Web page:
Worth A Thousand Words

I’ll be giving a talk on March 30 – which is 12 days away, so it really is time to finish getting my slides ready – as part of the “Labor, Literature, and Landmarks” series of the General Society of Mechanics and Tradesmen. The landmarks portion of the series is co-sponsored by the New York Landmarks Conservancy, and this year has great speakers later on.

My topic is almost straight history: “The Appearance Of The Past.” A non-negligible amount of my writing in this blog is trying to figure out pieces of the past of New York’s built environment, from photographs or descriptions, aided by maps and other records. It occurred to me some time ago that few people have a good mental image of the past, even the relatively recent past. We know it looked different from the present, but old photos grab our attention because they show a world that is so different from ours. Not just the appearance is different, the sensibility is as well, sometimes in unexpected ways. The picture above from 1903 shows an almost-solid blockfront of Old Law tenements. Those buildings are still around, so they don’t look so odd. The hydrant is old fashioned, and the street lamps are both old-fashioned and too few, but the street doesn’t jump out at me as looking almost 120 years old. It’s the caption that’s mind-blowing: “An Entire Block Planted by the Tenement Shade Tree Committee.” Newly-planted trees often look spindly, but it’s hard to imagine being so proud of those tiny and widely-spaced trees that you believe their presence makes up for the lack of light and air in the tenements behind. To the Committee members, those trees were an improvement over the even more barren landscape before. They saw that street differently than we do.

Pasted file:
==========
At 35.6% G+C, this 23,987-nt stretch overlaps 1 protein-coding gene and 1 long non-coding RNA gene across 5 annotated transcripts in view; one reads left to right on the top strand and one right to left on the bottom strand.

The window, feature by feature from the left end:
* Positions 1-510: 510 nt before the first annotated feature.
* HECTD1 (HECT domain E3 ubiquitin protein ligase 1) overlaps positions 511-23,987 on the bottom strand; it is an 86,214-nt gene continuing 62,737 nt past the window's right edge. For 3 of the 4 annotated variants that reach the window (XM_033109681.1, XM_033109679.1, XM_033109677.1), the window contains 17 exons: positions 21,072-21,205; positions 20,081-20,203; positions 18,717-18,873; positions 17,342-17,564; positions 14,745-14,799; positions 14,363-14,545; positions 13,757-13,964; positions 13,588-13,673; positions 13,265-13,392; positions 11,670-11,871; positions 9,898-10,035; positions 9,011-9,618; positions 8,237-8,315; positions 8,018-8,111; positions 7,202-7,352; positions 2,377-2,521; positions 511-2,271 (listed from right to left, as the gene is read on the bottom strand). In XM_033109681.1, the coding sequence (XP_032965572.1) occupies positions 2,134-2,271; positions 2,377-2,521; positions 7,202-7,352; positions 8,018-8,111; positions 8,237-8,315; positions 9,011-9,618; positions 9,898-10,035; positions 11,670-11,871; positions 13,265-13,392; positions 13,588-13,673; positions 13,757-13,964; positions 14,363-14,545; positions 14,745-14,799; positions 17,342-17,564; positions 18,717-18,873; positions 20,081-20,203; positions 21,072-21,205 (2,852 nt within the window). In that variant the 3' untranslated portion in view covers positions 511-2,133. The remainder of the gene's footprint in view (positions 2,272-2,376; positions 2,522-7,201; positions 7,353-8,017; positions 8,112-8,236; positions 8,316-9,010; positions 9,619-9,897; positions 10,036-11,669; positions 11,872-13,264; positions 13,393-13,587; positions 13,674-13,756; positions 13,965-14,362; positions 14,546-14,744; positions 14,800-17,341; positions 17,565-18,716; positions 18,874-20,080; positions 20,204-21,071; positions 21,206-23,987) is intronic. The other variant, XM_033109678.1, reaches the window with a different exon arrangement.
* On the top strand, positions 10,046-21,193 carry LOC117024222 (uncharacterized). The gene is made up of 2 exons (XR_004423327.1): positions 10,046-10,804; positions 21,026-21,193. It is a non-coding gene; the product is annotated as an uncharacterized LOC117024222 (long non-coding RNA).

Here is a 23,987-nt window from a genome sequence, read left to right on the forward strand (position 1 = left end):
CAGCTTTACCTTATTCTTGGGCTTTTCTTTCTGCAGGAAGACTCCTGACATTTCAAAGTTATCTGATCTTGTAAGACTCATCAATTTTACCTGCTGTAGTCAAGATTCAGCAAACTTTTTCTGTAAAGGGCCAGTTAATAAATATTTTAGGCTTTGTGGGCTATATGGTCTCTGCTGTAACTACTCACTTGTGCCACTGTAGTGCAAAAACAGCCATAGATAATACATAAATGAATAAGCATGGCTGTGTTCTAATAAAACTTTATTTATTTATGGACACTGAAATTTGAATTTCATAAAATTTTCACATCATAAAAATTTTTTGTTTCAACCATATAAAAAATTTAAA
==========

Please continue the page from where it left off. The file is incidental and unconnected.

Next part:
I’ll be using a bunch of photos from around 1900 to try to capture some sense of what New York looked like then. Here’s the spoiler: both different than and the same as it does now.

Registration: here.

Scroll to Top